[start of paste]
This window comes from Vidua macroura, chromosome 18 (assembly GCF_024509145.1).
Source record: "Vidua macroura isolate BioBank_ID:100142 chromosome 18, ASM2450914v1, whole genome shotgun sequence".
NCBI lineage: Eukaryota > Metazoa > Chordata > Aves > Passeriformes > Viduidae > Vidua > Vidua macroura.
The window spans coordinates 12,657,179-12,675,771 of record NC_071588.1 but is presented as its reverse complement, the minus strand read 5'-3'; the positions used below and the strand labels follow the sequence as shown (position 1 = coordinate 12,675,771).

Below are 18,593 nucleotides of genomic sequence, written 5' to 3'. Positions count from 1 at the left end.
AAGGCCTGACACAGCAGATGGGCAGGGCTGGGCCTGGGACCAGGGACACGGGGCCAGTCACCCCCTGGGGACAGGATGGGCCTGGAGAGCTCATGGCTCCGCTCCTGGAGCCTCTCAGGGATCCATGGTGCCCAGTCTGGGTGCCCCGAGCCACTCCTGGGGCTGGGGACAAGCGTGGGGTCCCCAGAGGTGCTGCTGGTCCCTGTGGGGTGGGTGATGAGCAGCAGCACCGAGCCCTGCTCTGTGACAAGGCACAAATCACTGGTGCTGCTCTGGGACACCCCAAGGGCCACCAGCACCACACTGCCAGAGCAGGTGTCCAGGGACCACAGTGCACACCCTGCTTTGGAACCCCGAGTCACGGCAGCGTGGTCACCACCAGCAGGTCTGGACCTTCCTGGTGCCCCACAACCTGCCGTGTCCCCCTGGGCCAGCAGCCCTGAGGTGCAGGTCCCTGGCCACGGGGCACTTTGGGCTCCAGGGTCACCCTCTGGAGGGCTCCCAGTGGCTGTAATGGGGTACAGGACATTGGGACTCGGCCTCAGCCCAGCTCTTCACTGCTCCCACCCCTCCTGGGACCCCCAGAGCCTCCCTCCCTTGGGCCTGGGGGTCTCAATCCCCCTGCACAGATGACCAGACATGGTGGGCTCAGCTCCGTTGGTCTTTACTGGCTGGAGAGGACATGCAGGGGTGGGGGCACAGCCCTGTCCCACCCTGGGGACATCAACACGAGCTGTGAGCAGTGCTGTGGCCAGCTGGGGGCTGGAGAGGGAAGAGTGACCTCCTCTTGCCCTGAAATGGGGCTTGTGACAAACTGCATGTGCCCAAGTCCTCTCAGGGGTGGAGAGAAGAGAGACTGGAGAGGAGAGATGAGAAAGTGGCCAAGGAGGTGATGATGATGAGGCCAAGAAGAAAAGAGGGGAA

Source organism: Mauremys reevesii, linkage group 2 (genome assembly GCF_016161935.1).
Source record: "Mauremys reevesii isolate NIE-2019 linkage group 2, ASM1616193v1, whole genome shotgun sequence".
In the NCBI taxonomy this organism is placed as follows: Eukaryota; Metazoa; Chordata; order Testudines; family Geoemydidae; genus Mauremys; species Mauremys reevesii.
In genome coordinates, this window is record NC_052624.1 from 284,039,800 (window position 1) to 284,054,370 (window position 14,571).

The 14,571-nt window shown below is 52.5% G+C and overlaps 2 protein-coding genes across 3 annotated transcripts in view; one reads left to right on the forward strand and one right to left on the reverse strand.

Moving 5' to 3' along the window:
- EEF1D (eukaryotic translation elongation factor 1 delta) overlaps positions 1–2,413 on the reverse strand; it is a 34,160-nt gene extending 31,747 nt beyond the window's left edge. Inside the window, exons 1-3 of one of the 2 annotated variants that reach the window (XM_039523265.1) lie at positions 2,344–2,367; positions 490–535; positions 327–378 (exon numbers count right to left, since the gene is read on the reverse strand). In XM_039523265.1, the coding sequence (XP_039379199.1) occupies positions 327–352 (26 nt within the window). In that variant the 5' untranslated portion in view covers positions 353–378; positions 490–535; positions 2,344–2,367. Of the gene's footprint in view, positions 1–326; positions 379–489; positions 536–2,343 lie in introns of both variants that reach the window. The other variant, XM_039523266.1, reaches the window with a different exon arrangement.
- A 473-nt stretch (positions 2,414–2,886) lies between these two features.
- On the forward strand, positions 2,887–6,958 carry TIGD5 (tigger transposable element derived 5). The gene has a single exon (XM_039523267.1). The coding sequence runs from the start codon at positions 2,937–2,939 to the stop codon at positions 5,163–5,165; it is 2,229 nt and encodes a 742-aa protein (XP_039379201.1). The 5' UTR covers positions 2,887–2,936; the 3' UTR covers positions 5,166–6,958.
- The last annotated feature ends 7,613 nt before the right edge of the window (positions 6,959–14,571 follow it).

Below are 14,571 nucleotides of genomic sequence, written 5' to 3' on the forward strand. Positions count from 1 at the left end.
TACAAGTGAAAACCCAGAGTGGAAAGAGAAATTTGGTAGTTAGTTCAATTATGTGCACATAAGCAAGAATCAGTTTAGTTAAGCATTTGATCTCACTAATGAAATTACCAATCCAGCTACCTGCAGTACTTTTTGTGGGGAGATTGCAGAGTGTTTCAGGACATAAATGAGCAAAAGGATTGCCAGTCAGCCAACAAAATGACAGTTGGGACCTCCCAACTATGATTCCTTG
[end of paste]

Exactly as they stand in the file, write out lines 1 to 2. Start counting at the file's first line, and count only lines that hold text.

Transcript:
This window comes from Vidua macroura, chromosome 18 (assembly GCF_024509145.1).
Source record: "Vidua macroura isolate BioBank_ID:100142 chromosome 18, ASM2450914v1, whole genome shotgun sequence".